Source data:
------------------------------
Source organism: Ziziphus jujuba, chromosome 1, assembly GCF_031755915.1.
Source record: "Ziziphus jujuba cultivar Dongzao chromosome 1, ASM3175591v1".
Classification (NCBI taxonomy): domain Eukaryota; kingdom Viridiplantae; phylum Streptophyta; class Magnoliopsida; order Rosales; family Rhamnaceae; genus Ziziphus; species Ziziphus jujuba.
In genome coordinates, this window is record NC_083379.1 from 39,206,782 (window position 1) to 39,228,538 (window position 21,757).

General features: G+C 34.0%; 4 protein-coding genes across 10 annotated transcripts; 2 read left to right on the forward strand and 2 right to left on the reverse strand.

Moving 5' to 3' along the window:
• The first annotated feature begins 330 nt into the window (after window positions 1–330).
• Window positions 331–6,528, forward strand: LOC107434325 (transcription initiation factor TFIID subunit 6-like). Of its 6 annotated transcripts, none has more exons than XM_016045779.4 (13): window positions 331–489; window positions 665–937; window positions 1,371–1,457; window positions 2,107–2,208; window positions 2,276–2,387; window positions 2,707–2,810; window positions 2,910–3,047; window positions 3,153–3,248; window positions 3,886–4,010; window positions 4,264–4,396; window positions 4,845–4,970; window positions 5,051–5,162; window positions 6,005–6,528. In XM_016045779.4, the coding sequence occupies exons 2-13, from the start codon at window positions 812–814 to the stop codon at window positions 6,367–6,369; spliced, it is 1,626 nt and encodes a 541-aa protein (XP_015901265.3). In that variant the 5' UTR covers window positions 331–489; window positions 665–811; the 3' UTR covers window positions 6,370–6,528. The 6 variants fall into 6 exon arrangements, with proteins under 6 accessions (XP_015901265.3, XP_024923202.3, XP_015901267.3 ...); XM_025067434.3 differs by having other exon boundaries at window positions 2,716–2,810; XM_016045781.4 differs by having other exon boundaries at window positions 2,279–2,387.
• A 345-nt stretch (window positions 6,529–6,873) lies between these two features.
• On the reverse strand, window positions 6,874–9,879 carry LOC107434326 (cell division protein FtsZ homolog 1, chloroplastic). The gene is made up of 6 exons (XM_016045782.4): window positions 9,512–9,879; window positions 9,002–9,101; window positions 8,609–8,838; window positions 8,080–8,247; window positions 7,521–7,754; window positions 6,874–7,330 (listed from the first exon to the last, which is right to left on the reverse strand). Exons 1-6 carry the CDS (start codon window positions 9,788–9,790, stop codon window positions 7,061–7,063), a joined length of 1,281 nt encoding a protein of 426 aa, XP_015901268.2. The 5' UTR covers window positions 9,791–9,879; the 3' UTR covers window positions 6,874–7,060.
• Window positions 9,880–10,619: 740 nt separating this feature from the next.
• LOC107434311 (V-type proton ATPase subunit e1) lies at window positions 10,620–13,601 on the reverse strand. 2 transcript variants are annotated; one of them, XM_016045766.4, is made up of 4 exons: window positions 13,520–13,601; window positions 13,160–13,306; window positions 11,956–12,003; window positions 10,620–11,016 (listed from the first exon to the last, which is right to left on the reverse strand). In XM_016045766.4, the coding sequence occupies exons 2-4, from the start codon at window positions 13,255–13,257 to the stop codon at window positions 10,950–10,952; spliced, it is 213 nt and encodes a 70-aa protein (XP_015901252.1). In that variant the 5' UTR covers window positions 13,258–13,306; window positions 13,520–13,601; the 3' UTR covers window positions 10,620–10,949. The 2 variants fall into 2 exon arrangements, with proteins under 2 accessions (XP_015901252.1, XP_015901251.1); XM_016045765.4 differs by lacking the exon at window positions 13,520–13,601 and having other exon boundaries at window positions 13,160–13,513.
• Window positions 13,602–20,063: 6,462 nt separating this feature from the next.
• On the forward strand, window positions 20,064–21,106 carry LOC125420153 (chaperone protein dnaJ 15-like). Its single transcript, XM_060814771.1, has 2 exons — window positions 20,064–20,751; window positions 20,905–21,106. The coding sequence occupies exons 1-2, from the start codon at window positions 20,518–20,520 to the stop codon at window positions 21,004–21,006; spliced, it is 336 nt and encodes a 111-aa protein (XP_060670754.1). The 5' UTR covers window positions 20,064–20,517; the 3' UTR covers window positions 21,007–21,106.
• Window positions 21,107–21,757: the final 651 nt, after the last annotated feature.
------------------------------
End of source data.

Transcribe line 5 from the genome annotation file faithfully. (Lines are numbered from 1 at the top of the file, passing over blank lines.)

General features: G+C 34.0%; 4 protein-coding genes across 10 annotated transcripts; 2 read left to right on the forward strand and 2 right to left on the reverse strand.